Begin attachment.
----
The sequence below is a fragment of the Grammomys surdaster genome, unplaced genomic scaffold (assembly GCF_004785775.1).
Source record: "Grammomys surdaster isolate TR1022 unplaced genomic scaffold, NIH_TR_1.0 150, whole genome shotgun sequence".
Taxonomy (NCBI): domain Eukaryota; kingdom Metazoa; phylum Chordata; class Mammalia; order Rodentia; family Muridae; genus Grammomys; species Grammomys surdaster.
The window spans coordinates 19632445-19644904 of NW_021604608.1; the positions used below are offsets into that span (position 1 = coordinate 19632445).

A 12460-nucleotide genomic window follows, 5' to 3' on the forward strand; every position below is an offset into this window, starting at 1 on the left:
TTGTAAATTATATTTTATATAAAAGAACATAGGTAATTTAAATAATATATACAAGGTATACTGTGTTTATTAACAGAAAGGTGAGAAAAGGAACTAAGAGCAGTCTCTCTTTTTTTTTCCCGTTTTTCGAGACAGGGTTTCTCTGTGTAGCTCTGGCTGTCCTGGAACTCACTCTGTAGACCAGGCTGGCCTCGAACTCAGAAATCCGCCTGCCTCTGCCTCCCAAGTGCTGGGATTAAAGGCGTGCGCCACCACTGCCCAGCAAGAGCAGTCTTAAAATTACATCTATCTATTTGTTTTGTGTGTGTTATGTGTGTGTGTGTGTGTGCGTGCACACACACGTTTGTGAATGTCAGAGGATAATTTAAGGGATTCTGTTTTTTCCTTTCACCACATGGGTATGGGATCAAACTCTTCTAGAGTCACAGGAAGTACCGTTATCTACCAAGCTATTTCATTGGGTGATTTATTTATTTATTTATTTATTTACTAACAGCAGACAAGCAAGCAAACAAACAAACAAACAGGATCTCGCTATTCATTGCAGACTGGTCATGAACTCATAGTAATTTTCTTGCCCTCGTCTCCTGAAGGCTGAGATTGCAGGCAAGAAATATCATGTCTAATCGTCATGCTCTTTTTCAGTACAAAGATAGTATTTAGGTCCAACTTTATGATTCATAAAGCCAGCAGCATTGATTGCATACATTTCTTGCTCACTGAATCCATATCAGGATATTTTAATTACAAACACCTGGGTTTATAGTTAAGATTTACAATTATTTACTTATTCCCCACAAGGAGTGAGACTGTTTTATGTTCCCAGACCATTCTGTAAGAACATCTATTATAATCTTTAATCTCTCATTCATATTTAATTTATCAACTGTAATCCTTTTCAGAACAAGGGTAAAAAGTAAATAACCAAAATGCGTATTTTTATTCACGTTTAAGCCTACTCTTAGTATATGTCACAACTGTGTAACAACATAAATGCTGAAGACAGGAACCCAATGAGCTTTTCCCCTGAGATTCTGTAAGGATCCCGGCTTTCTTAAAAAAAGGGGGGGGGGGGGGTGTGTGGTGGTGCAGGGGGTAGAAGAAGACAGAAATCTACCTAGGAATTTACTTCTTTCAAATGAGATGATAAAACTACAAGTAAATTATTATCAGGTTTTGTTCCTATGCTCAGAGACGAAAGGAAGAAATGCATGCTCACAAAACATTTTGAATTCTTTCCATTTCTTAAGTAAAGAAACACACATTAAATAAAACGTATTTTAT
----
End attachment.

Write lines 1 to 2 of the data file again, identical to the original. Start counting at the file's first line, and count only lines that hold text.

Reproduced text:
The sequence below is a fragment of the Grammomys surdaster genome, unplaced genomic scaffold (assembly GCF_004785775.1).
Source record: "Grammomys surdaster isolate TR1022 unplaced genomic scaffold, NIH_TR_1.0 150, whole genome shotgun sequence".